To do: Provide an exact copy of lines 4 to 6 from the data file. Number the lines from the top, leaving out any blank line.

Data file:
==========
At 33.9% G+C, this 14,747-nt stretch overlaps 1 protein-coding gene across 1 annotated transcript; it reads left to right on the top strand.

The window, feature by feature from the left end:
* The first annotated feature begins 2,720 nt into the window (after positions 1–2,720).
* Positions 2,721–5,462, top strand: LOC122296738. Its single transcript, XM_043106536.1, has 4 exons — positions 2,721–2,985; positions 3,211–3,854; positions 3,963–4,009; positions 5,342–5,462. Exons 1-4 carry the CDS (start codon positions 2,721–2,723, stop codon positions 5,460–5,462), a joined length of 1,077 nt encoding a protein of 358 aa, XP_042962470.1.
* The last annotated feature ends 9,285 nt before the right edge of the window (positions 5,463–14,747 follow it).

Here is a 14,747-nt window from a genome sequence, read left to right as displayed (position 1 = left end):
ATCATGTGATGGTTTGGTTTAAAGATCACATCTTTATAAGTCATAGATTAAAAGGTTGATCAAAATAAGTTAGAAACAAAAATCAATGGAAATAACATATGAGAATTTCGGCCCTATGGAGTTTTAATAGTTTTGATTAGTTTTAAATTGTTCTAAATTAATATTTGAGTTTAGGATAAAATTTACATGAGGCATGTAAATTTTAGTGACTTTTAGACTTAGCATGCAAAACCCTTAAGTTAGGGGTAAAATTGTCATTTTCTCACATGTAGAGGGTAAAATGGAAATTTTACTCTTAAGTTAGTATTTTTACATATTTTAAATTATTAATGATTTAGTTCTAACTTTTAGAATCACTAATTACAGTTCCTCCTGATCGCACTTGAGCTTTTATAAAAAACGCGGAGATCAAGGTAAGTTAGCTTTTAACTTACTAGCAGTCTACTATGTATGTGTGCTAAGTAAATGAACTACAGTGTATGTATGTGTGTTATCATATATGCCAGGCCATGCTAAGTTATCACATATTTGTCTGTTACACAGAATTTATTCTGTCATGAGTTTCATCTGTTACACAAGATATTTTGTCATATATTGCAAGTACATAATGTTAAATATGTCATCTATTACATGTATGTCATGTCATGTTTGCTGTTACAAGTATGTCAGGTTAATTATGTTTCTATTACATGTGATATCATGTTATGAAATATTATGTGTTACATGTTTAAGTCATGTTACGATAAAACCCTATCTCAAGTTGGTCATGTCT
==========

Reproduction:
* Positions 2,721–5,462, top strand: LOC122296738. Its single transcript, XM_043106536.1, has 4 exons — positions 2,721–2,985; positions 3,211–3,854; positions 3,963–4,009; positions 5,342–5,462. Exons 1-4 carry the CDS (start codon positions 2,721–2,723, stop codon positions 5,460–5,462), a joined length of 1,077 nt encoding a protein of 358 aa, XP_042962470.1.
* The last annotated feature ends 9,285 nt before the right edge of the window (positions 5,463–14,747 follow it).

Here is a 14,747-nt window from a genome sequence, read left to right as displayed (position 1 = left end):